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Dance of destruction
Confusion in her eyes that says it all.
She’s lost control.
And she’s clinging to the nearest passer-by,
She’s lost control.
And she gave away the secrets of her past,
And said I’ve lost control again,
And of a voice that told her when and where to act,
She said I’ve lost control again.
But she expressed herself in many different ways,
Until she lost control again.
And walked upon the edge of no escape,
And laughed I’ve lost control.
—She’s Lost Control, Joy Division
The tragedy unfolds, minute by horrific minute and we all watch on in fascinated terror. It’s the best possible news day, because a natural disaster is so much more engaging than Middle East dictators.
The zone of subduction seduces our day. It is mesmerising viewing. How a four-minute natural occurrence that has been happening for millennia could wipe out a whole section of humanity in mere seconds. The Earth is simply doing its do. And we humans we think we’re so clever. We build systems and have codes. And create structures of permanence. And then the Earth shows us exactly who is boss. Shakti run t’ings. T’ings doh run Shakti.
I can see the beauty in destruction. The mechanics of a tsunami, the way the waves radiate out from the epicentre rushing to embrace and smother anything in their path. It is the most magnificent dance. Of creation and destruction. It gets ugly when we resist. It gets ugly when we think we are more powerful.
Oh the horror is so real on my computer screen where I am safe from the wall of water rushing towards me. It looks so real not even Hollywood could have faked it. End-times stories start up again. As if we are somehow convinced that this life we live will last forever and these marks we make on the Earth will always be there. Time is as fluid as the motion of this tsunami. Destruction is creation is destruction again in one endless cycle that we will certainly never break.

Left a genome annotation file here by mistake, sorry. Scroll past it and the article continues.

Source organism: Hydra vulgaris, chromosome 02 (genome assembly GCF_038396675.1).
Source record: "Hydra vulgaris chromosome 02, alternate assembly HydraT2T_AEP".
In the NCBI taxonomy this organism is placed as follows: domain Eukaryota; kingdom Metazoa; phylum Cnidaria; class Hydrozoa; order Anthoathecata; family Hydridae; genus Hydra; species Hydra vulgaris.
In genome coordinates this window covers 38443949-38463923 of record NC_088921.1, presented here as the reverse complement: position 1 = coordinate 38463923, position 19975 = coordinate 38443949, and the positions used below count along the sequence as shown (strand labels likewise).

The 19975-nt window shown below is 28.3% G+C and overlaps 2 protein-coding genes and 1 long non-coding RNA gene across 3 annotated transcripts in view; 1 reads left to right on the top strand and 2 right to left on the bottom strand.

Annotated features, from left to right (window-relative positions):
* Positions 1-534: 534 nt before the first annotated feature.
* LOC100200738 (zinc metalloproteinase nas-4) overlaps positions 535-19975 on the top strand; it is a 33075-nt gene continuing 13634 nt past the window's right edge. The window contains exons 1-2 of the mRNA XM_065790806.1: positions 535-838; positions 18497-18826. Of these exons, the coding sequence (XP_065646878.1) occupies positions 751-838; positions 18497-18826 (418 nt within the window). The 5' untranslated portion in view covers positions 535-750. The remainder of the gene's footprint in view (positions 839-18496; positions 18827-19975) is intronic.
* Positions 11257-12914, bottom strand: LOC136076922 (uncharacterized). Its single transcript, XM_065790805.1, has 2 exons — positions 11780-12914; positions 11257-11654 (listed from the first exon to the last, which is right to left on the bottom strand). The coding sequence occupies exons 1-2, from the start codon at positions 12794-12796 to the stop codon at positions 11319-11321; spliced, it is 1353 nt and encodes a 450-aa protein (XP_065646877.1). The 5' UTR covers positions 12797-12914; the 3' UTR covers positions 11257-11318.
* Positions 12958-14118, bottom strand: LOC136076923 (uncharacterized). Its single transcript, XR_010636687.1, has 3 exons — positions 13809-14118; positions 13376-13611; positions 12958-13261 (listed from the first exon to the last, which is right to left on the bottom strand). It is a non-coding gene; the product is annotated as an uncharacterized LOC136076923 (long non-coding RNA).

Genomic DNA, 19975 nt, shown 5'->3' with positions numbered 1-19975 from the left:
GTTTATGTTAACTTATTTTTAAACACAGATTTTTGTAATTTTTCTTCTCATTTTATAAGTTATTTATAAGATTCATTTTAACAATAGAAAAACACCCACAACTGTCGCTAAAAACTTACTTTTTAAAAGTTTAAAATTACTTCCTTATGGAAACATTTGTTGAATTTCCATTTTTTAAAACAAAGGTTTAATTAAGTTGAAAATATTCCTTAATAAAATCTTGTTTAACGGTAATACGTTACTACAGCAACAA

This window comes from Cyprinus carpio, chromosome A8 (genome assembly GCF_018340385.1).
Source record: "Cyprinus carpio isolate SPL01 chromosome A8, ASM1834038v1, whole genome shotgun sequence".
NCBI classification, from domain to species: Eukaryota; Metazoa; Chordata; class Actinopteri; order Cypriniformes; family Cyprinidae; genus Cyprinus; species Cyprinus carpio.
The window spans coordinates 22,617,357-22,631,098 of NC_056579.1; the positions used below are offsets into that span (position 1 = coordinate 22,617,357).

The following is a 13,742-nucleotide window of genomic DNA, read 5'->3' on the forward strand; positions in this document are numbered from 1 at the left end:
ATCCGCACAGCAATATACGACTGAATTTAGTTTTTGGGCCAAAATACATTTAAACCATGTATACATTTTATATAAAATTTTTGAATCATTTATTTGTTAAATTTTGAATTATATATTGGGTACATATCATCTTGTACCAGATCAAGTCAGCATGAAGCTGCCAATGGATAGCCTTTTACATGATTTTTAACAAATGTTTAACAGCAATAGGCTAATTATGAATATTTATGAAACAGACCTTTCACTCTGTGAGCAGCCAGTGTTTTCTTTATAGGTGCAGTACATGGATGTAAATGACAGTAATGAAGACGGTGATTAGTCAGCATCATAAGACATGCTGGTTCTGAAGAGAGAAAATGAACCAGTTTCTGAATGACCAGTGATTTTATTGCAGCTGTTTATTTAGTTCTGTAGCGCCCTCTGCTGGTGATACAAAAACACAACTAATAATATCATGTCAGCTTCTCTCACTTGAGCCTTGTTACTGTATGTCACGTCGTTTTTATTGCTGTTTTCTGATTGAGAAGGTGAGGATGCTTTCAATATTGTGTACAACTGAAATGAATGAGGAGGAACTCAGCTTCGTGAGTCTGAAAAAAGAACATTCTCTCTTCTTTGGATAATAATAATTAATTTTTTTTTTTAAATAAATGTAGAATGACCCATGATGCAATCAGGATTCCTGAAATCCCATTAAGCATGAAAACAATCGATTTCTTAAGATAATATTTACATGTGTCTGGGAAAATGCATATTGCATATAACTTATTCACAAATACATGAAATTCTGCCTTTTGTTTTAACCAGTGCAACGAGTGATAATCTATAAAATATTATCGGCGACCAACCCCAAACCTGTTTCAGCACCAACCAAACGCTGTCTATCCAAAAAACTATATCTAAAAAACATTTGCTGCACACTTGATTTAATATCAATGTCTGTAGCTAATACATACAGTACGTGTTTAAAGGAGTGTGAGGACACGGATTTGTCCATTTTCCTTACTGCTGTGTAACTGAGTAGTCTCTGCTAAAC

I wonder how the camera crews who are up in the air safe and sound feel to be documenting the watery deaths of thousands as the wave advances across the land. Little houses, big buildings, tiny cars, nothing is spared. I wonder if the presence of the tragedy makes us more aware of the suffering of others or makes us more nervous about our own chances of experiencing a disaster. In town people talk about the tsunami like it’s just the latest disaster movie packaged by Hollywood. A woman says she’s been watching CNN all day. She then says that a hurricane is going to hit Trinidad and that New York is on a tsunami watch.
The fear mongering is astounding. The fundamentalist hysteria even more unbelievable. All around as we watch people die. Like, people are dying. People with loved ones. Who woke up this morning and looked forward to an after-work lime. People who were friends and lovers and horners and so many other things. Faceless, nameless “Chinee” people. They died as we watched. Their lives snuffed out and we looked on, thinking only of ourselves. Are we prepared? Would our government know what to do? Would we know how to cope with thousands of bodies littering our streets? What would happen if a tsunami hit us tomorrow? Would MovieTowne absorb the shock like the mangrove would have? Would the West Coast industrialisation save us from the sea’s kicks and stamps?
It shouldn’t take a live feed of carnage to make us ask these questions. It shouldn’t take tragedy on the other side of the world for us to question ourselves over whether we are ready to die or to live better lives.
It shouldn’t be that we watch others die to be relieved that we are alive.
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